It reminded me of this meme…

Change, Friends, Home

10 Lessons about moving

I keep a five-year journal , a charming little gem that allows me to write five-line entries for five years.

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Every day, it tells me exactly what I was doing the previous year on the same day.

My daily entries from last year at this time included :

  • Last visit to our home in Virginia. That house is packed with memories. Not sure I can handle any more tears or goodbyes.
  • Signed our closing papers and hit the road for Utah. I can’t believe it.
  • Staying in Missouri.
  • Just outside Denver.
  • Arrived in Utah at our new home. Stood on the deck and marveled at the beauty.
  • Roughing it with a folding table, two lawn chairs and an air mattress until the moving van arrives.

As I read these entries, I thought about everything that has happened and changed in our lives in the last year.

Here are 10 lessons I’ve learned:

  • While moving is a major life decision and a big risk, it turned out to be easier than I expected.
  • At a going away party last year, a wise millennial friend said, “Don’t compare Utah to Virginia/D.C. Just take Utah for what it is.” Best advice ever.  It’s not better or worse. It’s just different. (Thank you Jason McDonald.)
  • There is beauty everywhere. While I love the green, lush world of the East Coast,  I love the spectacular mountains and scenery of Utah.

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  • Being near family is better than I imagined.
  • My Virginia friends are still my friends. I’m grateful for phone calls, texting, social media, and lots of visitors. fullsizeoutput_942

 

  • While I miss the vibrancy and closeness of the Mormon church community in the DC area, I’ve learned there are unique cultural challenges and tests of faith in different places. Again, one place is not better or worse. It is just different.
  • Going to the Outer Banks is still worth it. Even if we have to fly, rent a car, and go less often, it’s definitely still worth it.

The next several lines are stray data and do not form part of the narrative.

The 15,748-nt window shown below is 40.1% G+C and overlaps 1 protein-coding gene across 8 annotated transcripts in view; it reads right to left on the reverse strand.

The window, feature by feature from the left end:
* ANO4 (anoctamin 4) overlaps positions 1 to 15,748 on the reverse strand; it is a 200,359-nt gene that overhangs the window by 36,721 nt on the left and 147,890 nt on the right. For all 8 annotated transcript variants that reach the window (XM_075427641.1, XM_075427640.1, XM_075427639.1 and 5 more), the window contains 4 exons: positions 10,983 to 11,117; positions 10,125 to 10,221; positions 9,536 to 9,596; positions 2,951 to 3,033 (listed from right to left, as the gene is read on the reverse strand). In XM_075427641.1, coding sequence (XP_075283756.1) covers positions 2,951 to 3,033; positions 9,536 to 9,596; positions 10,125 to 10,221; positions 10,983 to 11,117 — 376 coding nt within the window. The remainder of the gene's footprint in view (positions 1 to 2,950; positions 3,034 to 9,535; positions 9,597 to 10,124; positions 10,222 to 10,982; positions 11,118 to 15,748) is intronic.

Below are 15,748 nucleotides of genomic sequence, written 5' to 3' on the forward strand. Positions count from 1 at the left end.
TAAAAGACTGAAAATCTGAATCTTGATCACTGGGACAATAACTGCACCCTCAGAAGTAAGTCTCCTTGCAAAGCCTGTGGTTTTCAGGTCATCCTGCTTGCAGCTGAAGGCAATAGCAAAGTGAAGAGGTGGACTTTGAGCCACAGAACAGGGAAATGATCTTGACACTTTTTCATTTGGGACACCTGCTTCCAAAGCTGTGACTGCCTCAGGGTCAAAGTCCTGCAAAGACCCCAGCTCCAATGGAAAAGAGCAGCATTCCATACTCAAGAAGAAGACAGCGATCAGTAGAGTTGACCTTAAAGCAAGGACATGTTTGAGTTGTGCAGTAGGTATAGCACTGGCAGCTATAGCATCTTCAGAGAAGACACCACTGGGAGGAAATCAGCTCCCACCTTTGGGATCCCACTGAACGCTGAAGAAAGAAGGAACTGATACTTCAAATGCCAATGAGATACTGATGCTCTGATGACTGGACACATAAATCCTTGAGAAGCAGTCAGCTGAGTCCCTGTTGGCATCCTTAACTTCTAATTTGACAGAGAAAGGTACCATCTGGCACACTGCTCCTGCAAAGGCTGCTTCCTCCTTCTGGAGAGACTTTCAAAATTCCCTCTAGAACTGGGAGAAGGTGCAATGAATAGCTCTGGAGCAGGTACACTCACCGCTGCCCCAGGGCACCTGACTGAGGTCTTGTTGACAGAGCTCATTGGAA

• Making new friends doesn’t mean I’m forgetting my old ones. I can cherish old friends and still make new ones. In fact, it’s essential. We all need friends — near and far.

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Reuniting with old high school friends — “You always go back to the people who were there in the beginning…”

  • Another wise friend who has moved many times in her life told me to give it a year to adjust. She said it takes a year to find doctors, hair stylists, dentists, favorite grocery stores, etc. and to feel comfortable in a new house, new neighborhood, new community. She said not to judge whether I like it until a year passed. She’s right. It requires some patience to rebuild your life in a new place.
  •  Finally, I’ve learned that being happy is a choice. So, I’ve decided over and over to be happy, and guess what? I am.

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Change, Friends, Uncategorized

Old Friends New Friends

One of our friends recently visited from Virginia and said, “I have to admit we’re feeling a little abandoned. It’s like you’re so happy here that you’ve forgotten all of us at home in Virginia.”

Oh, no.

That, my friends, is not true.

Never, ever will we forget you, and never will you be replaced.

While life in Utah is good so far, I’ve definitely been homesick for old friends.

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We’ve been happy to have so many visitors